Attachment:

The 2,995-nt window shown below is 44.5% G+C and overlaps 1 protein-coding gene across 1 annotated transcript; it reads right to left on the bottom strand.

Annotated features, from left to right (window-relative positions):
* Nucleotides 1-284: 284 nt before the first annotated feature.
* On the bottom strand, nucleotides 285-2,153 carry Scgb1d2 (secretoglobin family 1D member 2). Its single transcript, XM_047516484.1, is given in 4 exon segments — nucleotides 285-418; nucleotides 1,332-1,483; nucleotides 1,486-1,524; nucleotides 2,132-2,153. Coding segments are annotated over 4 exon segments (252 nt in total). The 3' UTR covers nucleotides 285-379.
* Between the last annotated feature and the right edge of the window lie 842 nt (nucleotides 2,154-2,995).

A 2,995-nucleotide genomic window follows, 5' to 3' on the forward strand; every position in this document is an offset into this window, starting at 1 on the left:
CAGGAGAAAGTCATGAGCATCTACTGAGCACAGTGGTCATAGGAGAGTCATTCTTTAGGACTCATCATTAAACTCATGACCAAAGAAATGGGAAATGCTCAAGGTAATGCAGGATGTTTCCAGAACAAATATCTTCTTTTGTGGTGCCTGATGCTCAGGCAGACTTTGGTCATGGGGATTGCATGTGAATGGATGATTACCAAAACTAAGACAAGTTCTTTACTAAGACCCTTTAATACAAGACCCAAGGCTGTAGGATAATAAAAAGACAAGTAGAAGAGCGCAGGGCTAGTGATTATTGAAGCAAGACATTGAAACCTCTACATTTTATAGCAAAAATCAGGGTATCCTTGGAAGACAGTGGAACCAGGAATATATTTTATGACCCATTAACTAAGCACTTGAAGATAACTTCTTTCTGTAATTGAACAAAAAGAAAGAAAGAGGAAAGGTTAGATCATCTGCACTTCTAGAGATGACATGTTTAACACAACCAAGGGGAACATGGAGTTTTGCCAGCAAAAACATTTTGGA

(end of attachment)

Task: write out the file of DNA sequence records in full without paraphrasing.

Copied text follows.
The 2,995-nt window shown below is 44.5% G+C and overlaps 1 protein-coding gene across 1 annotated transcript; it reads right to left on the bottom strand.

Annotated features, from left to right (window-relative positions):
* Nucleotides 1-284: 284 nt before the first annotated feature.
* On the bottom strand, nucleotides 285-2,153 carry Scgb1d2 (secretoglobin family 1D member 2). Its single transcript, XM_047516484.1, is given in 4 exon segments — nucleotides 285-418; nucleotides 1,332-1,483; nucleotides 1,486-1,524; nucleotides 2,132-2,153. Coding segments are annotated over 4 exon segments (252 nt in total). The 3' UTR covers nucleotides 285-379.
* Between the last annotated feature and the right edge of the window lie 842 nt (nucleotides 2,154-2,995).

A 2,995-nucleotide genomic window follows, 5' to 3' on the forward strand; every position in this document is an offset into this window, starting at 1 on the left:
CAGGAGAAAGTCATGAGCATCTACTGAGCACAGTGGTCATAGGAGAGTCATTCTTTAGGACTCATCATTAAACTCATGACCAAAGAAATGGGAAATGCTCAAGGTAATGCAGGATGTTTCCAGAACAAATATCTTCTTTTGTGGTGCCTGATGCTCAGGCAGACTTTGGTCATGGGGATTGCATGTGAATGGATGATTACCAAAACTAAGACAAGTTCTTTACTAAGACCCTTTAATACAAGACCCAAGGCTGTAGGATAATAAAAAGACAAGTAGAAGAGCGCAGGGCTAGTGATTATTGAAGCAAGACATTGAAACCTCTACATTTTATAGCAAAAATCAGGGTATCCTTGGAAGACAGTGGAACCAGGAATATATTTTATGACCCATTAACTAAGCACTTGAAGATAACTTCTTTCTGTAATTGAACAAAAAGAAAGAAAGAGGAAAGGTTAGATCATCTGCACTTCTAGAGATGACATGTTTAACACAACCAAGGGGAACATGGAGTTTTGCCAGCAAAAACATTTTGGA